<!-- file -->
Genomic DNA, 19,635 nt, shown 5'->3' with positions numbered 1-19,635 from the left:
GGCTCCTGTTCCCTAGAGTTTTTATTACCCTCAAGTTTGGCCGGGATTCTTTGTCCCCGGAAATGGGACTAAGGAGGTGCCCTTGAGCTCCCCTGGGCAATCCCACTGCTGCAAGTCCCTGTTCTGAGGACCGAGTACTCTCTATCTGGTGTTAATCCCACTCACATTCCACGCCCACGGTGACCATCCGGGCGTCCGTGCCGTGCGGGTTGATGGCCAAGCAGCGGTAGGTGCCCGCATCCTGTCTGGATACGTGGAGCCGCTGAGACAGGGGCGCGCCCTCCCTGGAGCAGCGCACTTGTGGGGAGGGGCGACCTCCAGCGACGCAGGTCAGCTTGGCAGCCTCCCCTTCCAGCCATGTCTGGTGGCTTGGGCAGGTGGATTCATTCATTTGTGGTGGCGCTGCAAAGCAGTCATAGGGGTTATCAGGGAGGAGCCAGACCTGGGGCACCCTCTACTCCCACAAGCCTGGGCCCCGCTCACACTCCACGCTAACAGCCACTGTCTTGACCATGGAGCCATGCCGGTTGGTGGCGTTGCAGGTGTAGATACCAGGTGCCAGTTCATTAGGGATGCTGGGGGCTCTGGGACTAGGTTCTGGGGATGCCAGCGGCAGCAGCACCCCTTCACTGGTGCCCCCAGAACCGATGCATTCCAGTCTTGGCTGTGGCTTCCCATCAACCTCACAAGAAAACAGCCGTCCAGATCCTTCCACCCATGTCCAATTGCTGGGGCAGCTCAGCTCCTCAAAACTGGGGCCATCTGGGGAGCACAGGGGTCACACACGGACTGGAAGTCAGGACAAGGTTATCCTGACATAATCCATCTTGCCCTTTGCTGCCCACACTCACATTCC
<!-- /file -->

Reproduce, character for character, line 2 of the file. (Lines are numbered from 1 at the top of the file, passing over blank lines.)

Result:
GGCTCCTGTTCCCTAGAGTTTTTATTACCCTCAAGTTTGGCCGGGATTCTTTGTCCCCGGAAATGGGACTAAGGAGGTGCCCTTGAGCTCCCCTGGGCAATCCCACTGCTGCAAGTCCCTGTTCTGAGGACCGAGTACTCTCTATCTGGTGTTAATCCCACTCACATTCCACGCCCACGGTGACCATCCGGGCGTCCGTGCCGTGCGGGTTGATGGCCAAGCAGCGGTAGGTGCCCGCATCCTGTCTGGATACGTGGAGCCGCTGAGACAGGGGCGCGCCCTCCCTGGAGCAGCGCACTTGTGGGGAGGGGCGACCTCCAGCGACGCAGGTCAGCTTGGCAGCCTCCCCTTCCAGCCATGTCTGGTGGCTTGGGCAGGTGGATTCATTCATTTGTGGTGGCGCTGCAAAGCAGTCATAGGGGTTATCAGGGAGGAGCCAGACCTGGGGCACCCTCTACTCCCACAAGCCTGGGCCCCGCTCACACTCCACGCTAACAGCCACTGTCTTGACCATGGAGCCATGCCGGTTGGTGGCGTTGCAGGTGTAGATACCAGGTGCCAGTTCATTAGGGATGCTGGGGGCTCTGGGACTAGGTTCTGGGGATGCCAGCGGCAGCAGCACCCCTTCACTGGTGCCCCCAGAACCGATGCATTCCAGTCTTGGCTGTGGCTTCCCATCAACCTCACAAGAAAACAGCCGTCCAGATCCTTCCACCCATGTCCAATTGCTGGGGCAGCTCAGCTCCTCAAAACTGGGGCCATCTGGGGAGCACAGGGGTCACACACGGACTGGAAGTCAGGACAAGGTTATCCTGACATAATCCATCTTGCCCTTTGCTGCCCACACTCACATTCC